I attended a wonderful seminar with Dan Anderson over the weekend.
I plan to write more about that in detail a little later (I'm waiting on pictures), but there was one concept that really stood out to me that has been on my mind since.
Most of us know the idea "slow is smooth, smooth is fast" right? Martial artists and shooters say it as a mantra - it's one of the first major concepts I was taught, back in the day.
|I don't think this is original with him, but I'll go with it.|
The disarms we were shown over the weekend were done very slowly. They worked 100% by pure technique, not muscle or speed. Not only that, when my partner did it to me - and I was working with a kid - and I did my best to resist, he was still able to get the disarm without the help of muscle or speed.
Even at slow speed, with proper technique, it worked like a charm. Not only that - usually, when working disarms, they typically have some element of pain involved, and after a while, your hands get torn up. Not this weekend - I barely got a single bruise and my hands and wrists didn't hurt at all!
It got me thinking about the nature of slow training. That is, proper technique should work slowly, if it's proper technique. It doesn't mean that speed and strength play no part - many core blocks we teach need to have speed as a force multiplier in order to work properly (specifically, one-handed blocks that aren't supported in any way).
|These people are on to something...|
Speed and strength certainly play a part in the martial arts, and is something that we train, of course. However, over time, our ability to have speed and strength work for us going to diminish as we age. Heck, I started martial arts in early middle age, so I never had strength and speed as an advantage.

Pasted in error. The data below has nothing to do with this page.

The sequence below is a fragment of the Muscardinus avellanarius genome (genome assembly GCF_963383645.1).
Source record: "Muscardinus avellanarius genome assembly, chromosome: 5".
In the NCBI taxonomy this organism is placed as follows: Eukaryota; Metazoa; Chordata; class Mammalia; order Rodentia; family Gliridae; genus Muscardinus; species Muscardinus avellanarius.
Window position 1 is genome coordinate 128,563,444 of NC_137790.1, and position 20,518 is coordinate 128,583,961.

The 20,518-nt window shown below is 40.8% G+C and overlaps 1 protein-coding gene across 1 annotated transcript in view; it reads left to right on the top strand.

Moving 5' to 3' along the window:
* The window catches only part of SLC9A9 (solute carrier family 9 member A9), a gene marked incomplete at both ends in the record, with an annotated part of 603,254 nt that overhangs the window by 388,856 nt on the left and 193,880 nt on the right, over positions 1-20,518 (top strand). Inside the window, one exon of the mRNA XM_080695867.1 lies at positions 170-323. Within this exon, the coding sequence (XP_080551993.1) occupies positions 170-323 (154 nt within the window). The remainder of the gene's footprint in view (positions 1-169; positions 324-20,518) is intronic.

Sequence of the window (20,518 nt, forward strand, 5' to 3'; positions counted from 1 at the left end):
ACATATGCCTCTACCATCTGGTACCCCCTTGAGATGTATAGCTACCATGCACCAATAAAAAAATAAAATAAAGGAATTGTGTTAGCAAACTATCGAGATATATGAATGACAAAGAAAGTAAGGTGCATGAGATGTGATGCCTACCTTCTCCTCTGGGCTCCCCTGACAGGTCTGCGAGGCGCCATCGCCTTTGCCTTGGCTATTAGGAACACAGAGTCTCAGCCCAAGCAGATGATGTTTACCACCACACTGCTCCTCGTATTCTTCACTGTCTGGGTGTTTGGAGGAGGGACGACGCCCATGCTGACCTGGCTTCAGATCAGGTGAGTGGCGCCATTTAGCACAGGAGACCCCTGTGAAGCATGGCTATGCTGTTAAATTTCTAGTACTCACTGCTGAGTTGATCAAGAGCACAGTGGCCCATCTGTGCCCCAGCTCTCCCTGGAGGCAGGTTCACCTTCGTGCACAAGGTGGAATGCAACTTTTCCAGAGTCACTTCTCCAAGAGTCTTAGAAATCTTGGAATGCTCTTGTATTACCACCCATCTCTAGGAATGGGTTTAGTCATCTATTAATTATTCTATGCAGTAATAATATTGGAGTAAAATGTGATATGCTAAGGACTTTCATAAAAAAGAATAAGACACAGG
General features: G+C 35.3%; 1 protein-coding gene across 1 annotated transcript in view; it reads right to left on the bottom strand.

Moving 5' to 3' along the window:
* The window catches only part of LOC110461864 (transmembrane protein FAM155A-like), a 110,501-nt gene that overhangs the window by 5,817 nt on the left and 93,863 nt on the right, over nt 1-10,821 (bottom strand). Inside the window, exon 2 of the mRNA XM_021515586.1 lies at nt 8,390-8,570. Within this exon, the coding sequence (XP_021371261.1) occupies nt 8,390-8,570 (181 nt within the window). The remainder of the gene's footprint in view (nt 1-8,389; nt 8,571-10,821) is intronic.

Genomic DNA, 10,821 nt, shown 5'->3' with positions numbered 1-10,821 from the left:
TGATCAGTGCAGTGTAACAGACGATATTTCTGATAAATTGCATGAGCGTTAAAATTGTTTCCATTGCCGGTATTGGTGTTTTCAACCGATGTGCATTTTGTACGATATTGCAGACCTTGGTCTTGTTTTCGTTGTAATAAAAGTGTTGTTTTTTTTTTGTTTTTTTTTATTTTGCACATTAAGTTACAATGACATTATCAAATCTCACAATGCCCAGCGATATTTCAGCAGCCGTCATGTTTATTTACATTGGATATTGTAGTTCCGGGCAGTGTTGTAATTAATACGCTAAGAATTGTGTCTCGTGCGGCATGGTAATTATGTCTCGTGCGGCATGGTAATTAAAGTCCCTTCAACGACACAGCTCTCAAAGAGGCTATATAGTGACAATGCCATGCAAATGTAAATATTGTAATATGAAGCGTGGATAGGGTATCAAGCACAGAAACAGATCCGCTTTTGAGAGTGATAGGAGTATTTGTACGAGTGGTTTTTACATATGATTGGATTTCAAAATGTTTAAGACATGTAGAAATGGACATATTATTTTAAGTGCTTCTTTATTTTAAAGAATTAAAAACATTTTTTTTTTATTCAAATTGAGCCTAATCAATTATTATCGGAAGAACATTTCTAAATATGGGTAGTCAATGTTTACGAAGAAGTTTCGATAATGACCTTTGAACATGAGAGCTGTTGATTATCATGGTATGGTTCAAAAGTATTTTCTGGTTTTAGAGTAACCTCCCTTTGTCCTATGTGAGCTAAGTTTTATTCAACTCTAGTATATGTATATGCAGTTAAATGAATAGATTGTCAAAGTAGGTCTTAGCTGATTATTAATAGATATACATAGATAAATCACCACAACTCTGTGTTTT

We are left with proper technique to sustain us and to make it work.
This is how old masters -and I have GM Rodel Dagooc and Guro Dan Inosanto specifically in mind - are able to still kick your butt. It's not how strong they are, or really, how fast they are. It's proper technique, and a lifetime of practice.
I'm going to start looking at what I do, and how I do it, and start including in my practice slow movement to check the technique.
If I can't do it slow, I can't do it fast.
And if it fails when I'm doing it slow, then I need to re-examine the technique. Maybe I didn't understand it properly, or maybe I need to change the angle to make it work for me (that's not uncommon)... whatever needs to be fixed, I should fix it.
I challenge you to try it, too, and see what you learn.